• Average price range: $40 - $175

Proper snake handling for positive interaction

Gain trust from your snake through gentle handling. Be confident, handle confidently. Always treat your snake with respect. Don't be overly forceful.

Great Basin gopher snake care

The Great Basin gopher snake is a beautiful specimen. Intelligent and alert, they’re hardy and fairly easy to keep although I wouldn’t place them in the same category as the corn snake for first-time snake keepers.

This is only because gopher snakes and their close relatives, the bull and pine snakes, are more flighty. Still, I keep several specimens from the Pituophis family and bites are uncommon. Most bites from this species occur from nervous hatchlings or feeding errors.


These snakes seem to handle better than their close relatives. Bullsnakes are easy to handle too, but they won’t stay still for any amount of time like a gopher snake. They’re not as jumpy or nervous.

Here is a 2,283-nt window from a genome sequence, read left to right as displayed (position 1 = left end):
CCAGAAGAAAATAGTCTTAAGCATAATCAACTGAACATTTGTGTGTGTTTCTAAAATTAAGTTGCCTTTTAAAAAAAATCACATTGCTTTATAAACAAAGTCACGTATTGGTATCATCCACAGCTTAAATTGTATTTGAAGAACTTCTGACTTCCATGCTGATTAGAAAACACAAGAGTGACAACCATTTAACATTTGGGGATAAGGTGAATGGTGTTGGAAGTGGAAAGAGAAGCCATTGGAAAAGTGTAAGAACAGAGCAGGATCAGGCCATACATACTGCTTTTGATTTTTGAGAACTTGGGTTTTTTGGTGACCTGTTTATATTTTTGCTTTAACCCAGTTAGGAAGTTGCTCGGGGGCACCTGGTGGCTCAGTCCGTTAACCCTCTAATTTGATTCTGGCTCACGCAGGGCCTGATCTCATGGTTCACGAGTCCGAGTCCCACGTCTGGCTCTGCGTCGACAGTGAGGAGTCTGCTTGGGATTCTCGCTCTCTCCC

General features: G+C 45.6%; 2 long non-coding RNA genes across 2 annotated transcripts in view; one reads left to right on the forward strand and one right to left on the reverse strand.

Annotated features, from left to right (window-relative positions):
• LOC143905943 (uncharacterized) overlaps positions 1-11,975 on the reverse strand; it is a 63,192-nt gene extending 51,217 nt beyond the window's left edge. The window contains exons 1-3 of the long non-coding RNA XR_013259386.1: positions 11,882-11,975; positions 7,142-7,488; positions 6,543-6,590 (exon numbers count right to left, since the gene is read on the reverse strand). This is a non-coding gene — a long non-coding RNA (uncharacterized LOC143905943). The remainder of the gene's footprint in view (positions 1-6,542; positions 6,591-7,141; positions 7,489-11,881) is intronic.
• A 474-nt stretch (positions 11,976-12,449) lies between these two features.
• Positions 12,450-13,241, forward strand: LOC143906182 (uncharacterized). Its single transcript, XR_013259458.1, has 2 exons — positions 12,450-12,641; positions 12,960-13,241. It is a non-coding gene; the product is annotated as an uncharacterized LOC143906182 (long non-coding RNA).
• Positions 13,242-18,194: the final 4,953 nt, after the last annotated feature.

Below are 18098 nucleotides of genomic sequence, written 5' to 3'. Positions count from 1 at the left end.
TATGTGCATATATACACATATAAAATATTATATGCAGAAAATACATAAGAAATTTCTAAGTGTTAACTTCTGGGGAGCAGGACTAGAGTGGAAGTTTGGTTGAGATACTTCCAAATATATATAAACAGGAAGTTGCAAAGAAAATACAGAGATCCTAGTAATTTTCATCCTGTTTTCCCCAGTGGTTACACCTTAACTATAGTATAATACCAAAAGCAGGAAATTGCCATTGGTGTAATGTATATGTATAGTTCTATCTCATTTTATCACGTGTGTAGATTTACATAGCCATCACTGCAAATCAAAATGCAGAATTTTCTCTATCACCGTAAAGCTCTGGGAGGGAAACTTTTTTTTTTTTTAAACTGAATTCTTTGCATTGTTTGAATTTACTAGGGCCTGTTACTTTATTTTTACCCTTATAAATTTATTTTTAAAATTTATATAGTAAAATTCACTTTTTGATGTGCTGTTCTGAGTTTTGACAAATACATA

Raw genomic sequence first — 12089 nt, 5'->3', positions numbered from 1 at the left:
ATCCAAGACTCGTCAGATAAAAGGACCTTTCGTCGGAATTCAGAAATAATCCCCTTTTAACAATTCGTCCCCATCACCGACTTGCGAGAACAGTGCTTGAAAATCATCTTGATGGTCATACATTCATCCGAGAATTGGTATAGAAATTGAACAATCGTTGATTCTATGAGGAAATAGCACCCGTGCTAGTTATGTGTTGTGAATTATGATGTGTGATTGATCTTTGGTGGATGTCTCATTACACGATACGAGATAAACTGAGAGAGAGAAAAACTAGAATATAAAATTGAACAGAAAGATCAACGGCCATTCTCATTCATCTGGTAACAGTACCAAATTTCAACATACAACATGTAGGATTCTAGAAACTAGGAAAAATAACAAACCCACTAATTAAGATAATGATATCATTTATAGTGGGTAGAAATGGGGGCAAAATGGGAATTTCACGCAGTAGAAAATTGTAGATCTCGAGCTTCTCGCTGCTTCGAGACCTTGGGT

Be gentle when handling your snake and it will do the same for you. When handling a snake, always take confidence. A snake picks up on any fear or intimidation you may have. Rough handling will most certainly lead to a bite. Never punish a snake for biting, they won’t understand any kind of retaliation. Besides that, it only worsens your relationship with the snake. Mistakes are always considered a mistake by the handler, not the snake. That’s being a true snake keeper, conservationist, and naturalist.

Great Basin gopher snake bite

A bite from a Great Basin gopher snake is nothing to fret about. They have small teeth but rather strong jaws. Only small, quickly healing lacerations result. As with any non-venomous snake bite, clean the area thoroughly with warm water and soap. Bacterial infections are not common with these snakes but if bit by a wild specimen, use an antibacterial ointment like Neosporin as a preventative. As these snakes get older, they’re less likely to bite and only do so when under stress.

Use forceps or hemostats when feeding snakes